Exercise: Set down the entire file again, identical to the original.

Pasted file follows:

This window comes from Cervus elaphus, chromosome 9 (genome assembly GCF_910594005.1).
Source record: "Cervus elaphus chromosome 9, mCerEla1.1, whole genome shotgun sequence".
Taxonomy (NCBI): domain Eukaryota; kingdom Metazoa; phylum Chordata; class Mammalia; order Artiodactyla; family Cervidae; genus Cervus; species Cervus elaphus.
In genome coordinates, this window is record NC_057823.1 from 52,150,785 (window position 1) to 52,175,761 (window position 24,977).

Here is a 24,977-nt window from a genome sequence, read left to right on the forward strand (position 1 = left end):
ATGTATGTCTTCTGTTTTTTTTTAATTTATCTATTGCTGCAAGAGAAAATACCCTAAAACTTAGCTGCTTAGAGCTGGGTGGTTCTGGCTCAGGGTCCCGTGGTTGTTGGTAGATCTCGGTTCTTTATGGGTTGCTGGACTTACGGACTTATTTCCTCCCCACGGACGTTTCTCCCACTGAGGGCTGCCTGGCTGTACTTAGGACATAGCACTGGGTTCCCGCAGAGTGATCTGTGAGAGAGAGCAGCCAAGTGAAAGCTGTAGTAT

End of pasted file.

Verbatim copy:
This window comes from Cervus elaphus, chromosome 9 (genome assembly GCF_910594005.1).
Source record: "Cervus elaphus chromosome 9, mCerEla1.1, whole genome shotgun sequence".
Taxonomy (NCBI): domain Eukaryota; kingdom Metazoa; phylum Chordata; class Mammalia; order Artiodactyla; family Cervidae; genus Cervus; species Cervus elaphus.
In genome coordinates, this window is record NC_057823.1 from 52,150,785 (window position 1) to 52,175,761 (window position 24,977).

Here is a 24,977-nt window from a genome sequence, read left to right on the forward strand (position 1 = left end):
ATGTATGTCTTCTGTTTTTTTTTAATTTATCTATTGCTGCAAGAGAAAATACCCTAAAACTTAGCTGCTTAGAGCTGGGTGGTTCTGGCTCAGGGTCCCGTGGTTGTTGGTAGATCTCGGTTCTTTATGGGTTGCTGGACTTACGGACTTATTTCCTCCCCACGGACGTTTCTCCCACTGAGGGCTGCCTGGCTGTACTTAGGACATAGCACTGGGTTCCCGCAGAGTGATCTGTGAGAGAGAGCAGCCAAGTGAAAGCTGTAGTAT